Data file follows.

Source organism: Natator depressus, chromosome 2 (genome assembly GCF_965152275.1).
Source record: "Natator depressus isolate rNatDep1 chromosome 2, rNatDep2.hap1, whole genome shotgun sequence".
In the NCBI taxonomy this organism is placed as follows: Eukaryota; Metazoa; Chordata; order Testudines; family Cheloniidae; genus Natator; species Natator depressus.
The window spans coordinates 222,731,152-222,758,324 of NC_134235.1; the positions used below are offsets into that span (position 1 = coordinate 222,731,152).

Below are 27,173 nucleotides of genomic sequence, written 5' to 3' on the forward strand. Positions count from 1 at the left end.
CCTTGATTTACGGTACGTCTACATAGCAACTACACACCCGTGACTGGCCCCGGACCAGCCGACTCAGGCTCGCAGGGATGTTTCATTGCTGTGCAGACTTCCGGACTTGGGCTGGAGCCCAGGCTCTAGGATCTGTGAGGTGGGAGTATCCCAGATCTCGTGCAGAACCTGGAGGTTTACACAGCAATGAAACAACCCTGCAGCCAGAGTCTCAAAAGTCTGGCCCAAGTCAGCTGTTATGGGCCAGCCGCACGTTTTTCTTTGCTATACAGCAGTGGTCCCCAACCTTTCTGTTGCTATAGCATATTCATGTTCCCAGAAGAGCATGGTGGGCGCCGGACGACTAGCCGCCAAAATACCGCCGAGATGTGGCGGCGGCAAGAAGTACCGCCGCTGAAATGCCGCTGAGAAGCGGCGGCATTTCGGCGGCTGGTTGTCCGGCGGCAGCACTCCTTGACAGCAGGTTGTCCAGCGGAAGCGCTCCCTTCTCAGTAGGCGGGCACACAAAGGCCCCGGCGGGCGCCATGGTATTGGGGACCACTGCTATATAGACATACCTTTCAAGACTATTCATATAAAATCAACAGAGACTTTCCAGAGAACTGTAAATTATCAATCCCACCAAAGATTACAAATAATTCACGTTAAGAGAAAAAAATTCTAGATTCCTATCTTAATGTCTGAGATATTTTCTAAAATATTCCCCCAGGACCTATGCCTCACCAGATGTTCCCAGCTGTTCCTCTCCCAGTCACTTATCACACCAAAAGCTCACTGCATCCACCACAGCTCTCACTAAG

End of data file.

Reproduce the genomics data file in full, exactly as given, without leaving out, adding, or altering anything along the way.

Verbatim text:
Source organism: Natator depressus, chromosome 2 (genome assembly GCF_965152275.1).
Source record: "Natator depressus isolate rNatDep1 chromosome 2, rNatDep2.hap1, whole genome shotgun sequence".
In the NCBI taxonomy this organism is placed as follows: Eukaryota; Metazoa; Chordata; order Testudines; family Cheloniidae; genus Natator; species Natator depressus.
The window spans coordinates 222,731,152-222,758,324 of NC_134235.1; the positions used below are offsets into that span (position 1 = coordinate 222,731,152).

Below are 27,173 nucleotides of genomic sequence, written 5' to 3' on the forward strand. Positions count from 1 at the left end.
CCTTGATTTACGGTACGTCTACATAGCAACTACACACCCGTGACTGGCCCCGGACCAGCCGACTCAGGCTCGCAGGGATGTTTCATTGCTGTGCAGACTTCCGGACTTGGGCTGGAGCCCAGGCTCTAGGATCTGTGAGGTGGGAGTATCCCAGATCTCGTGCAGAACCTGGAGGTTTACACAGCAATGAAACAACCCTGCAGCCAGAGTCTCAAAAGTCTGGCCCAAGTCAGCTGTTATGGGCCAGCCGCACGTTTTTCTTTGCTATACAGCAGTGGTCCCCAACCTTTCTGTTGCTATAGCATATTCATGTTCCCAGAAGAGCATGGTGGGCGCCGGACGACTAGCCGCCAAAATACCGCCGAGATGTGGCGGCGGCAAGAAGTACCGCCGCTGAAATGCCGCTGAGAAGCGGCGGCATTTCGGCGGCTGGTTGTCCGGCGGCAGCACTCCTTGACAGCAGGTTGTCCAGCGGAAGCGCTCCCTTCTCAGTAGGCGGGCACACAAAGGCCCCGGCGGGCGCCATGGTATTGGGGACCACTGCTATATAGACATACCTTTCAAGACTATTCATATAAAATCAACAGAGACTTTCCAGAGAACTGTAAATTATCAATCCCACCAAAGATTACAAATAATTCACGTTAAGAGAAAAAAATTCTAGATTCCTATCTTAATGTCTGAGATATTTTCTAAAATATTCCCCCAGGACCTATGCCTCACCAGATGTTCCCAGCTGTTCCTCTCCCAGTCACTTATCACACCAAAAGCTCACTGCATCCACCACAGCTCTCACTAAG